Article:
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New West Theatre is featuring three fine actresses in their new production of the comedy ‘The Attic, The Pearls and three Fine Girls,’ running  March 4- 13 at the  Sterndale Bennett Theatre. The 1995 play is  a a comedy about three grown daughters who return home to take care of their ailing father. In addition to New West Theatre familiar face Erica Hunt as the eldest sister Jojo, there are some newcLesley Galbecka, Meghan Porteous and Erica Hunt star in New West Theatre’s latest production. Photo by Richard Ameryomers as well including Meghan Porteous who was last seen on stage with New West Theatre over Christmas  for Munsch Time who plays the youngest sister , eccentric artist Jelly, and  newcomer Lesley  Galbecka, a Calgarian who joined the production through working with director Simon Mallett in his Calgary theatre company Downstage.
“When I saw Erica and Meghan in Carnival and Munsch Time I knew I had found two of my three actors,” Mallett said adding though the play is set in a really dark setting, it is actually a hilarious comedy. The play was written by some of Canada’s finest  female performers — Jennifer Brewin, Leah Cherniak, Ann-Marie MacDonald, Alisa Palmer and Martha Ross.
“Leah Cherniak  comes from a clowning background, so there is lots of physical comedy,” he said.
“It is about three sisters who have become estranged  and return to the home they grew up in because their father is ill. But it’s a strong outrageous comedy though it certainly has some dramatic moments,” he  continued adding people continue to produce the play because of the portrayal of family dynamics.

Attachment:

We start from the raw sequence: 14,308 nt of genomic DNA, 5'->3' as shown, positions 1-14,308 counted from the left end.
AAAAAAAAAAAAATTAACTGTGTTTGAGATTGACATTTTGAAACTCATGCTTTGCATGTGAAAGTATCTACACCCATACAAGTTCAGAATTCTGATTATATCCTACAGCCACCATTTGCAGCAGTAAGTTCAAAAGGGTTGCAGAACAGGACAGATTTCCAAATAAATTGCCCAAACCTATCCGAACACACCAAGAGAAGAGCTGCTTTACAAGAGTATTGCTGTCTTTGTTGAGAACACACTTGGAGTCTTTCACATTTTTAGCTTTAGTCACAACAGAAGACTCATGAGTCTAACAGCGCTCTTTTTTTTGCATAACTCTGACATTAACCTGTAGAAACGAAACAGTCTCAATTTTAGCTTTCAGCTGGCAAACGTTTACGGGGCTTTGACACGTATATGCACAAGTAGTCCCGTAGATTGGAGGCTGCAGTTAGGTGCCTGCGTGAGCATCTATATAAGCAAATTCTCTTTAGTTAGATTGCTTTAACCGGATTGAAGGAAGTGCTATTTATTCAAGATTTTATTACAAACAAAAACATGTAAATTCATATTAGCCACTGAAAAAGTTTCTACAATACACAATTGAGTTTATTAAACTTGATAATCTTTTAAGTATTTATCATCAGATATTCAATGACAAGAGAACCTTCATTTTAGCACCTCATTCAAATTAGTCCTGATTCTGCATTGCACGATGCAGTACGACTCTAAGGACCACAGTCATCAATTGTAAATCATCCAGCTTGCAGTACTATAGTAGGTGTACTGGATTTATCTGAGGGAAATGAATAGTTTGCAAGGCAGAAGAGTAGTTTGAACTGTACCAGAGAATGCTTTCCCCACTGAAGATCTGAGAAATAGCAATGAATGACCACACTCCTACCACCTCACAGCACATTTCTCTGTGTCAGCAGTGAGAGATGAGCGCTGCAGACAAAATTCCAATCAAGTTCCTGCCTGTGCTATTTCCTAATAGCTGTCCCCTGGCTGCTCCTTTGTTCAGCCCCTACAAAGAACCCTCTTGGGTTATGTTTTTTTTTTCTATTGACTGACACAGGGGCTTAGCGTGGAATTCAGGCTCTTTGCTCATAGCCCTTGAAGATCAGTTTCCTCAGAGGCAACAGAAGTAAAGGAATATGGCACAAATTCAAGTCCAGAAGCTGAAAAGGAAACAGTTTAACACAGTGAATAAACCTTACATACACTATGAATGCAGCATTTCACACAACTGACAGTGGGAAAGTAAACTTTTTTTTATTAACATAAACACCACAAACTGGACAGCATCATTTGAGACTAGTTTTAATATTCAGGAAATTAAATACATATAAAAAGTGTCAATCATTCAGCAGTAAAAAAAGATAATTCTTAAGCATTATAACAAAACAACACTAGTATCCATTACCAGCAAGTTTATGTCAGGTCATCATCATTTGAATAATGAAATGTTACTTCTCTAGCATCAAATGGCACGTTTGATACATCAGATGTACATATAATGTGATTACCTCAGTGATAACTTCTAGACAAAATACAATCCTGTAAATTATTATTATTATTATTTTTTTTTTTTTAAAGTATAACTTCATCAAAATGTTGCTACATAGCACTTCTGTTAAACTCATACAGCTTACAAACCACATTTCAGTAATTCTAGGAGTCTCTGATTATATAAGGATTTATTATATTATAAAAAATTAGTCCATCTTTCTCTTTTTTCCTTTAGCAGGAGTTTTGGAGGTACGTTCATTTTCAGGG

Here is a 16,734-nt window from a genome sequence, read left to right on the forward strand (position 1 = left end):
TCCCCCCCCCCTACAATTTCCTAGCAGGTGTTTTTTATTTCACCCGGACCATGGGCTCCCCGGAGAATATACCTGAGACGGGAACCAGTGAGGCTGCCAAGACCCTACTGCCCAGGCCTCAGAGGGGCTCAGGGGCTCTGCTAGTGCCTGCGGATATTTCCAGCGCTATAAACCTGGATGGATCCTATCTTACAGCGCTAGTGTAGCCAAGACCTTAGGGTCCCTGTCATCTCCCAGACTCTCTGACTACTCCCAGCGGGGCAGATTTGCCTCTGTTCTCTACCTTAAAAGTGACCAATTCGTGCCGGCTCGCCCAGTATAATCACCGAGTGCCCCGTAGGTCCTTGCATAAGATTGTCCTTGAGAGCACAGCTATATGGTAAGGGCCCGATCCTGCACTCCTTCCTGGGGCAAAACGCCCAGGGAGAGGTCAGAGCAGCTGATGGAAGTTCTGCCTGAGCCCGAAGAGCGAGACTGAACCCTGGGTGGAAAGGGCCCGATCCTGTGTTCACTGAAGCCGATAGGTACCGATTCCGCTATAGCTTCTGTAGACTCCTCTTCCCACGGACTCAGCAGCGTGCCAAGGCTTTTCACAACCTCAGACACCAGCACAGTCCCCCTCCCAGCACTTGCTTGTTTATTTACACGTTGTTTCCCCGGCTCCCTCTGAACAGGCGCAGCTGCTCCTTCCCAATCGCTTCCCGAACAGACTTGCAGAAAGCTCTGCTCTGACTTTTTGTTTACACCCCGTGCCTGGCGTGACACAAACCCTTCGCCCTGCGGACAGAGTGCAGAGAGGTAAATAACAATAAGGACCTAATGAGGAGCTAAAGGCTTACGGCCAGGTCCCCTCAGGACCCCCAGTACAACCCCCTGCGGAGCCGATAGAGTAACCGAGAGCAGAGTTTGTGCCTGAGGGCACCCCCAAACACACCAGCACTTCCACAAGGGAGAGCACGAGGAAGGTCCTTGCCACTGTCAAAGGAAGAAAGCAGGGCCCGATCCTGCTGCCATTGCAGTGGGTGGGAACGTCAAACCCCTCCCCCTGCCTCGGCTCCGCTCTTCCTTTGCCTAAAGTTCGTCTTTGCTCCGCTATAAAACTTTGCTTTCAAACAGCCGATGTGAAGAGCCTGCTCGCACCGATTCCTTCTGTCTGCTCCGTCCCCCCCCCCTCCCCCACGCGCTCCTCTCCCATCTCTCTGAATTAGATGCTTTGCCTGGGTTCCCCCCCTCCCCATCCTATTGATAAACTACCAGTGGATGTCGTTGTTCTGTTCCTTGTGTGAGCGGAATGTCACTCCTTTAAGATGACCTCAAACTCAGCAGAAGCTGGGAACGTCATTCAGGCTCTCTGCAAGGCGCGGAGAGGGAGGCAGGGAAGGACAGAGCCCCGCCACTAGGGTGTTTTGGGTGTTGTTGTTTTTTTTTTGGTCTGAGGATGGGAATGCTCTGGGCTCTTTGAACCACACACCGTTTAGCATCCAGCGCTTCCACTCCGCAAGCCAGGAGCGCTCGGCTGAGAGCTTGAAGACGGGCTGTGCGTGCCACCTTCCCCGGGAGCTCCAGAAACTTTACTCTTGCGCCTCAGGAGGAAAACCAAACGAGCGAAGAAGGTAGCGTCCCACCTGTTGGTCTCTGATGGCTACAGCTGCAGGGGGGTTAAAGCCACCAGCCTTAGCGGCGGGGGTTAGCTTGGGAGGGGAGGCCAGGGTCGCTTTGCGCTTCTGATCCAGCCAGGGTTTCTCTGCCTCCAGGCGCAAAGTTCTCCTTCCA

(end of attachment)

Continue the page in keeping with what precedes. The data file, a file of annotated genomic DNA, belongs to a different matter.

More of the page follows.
“ She (her character Jelly) is the youngest and  has been with her dad for the longest. She’s artistic and eccentric. She has had a tough time being with her dad. So she is anxiously awaiting her sisters,” Porteous  said.

Unidentified Human Remains about relationships

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Theatre XTra’s latest production of Canadian playwright Brad Frasers’ Unidentified Human Remains and the True Nature of Love is full of sex, drugs and violence, but  director Shelley Scott wants the audiences to focus on the characters, March 4-6.Andrea Montgomery and Jay Whitehead. Photo by Richard Amery
“It is a dark play, but it actually is a comedy,” she said adding the story is about a group of 20-something friends  living in Edmonton who are being stalked by a serial killer in the early ’90s.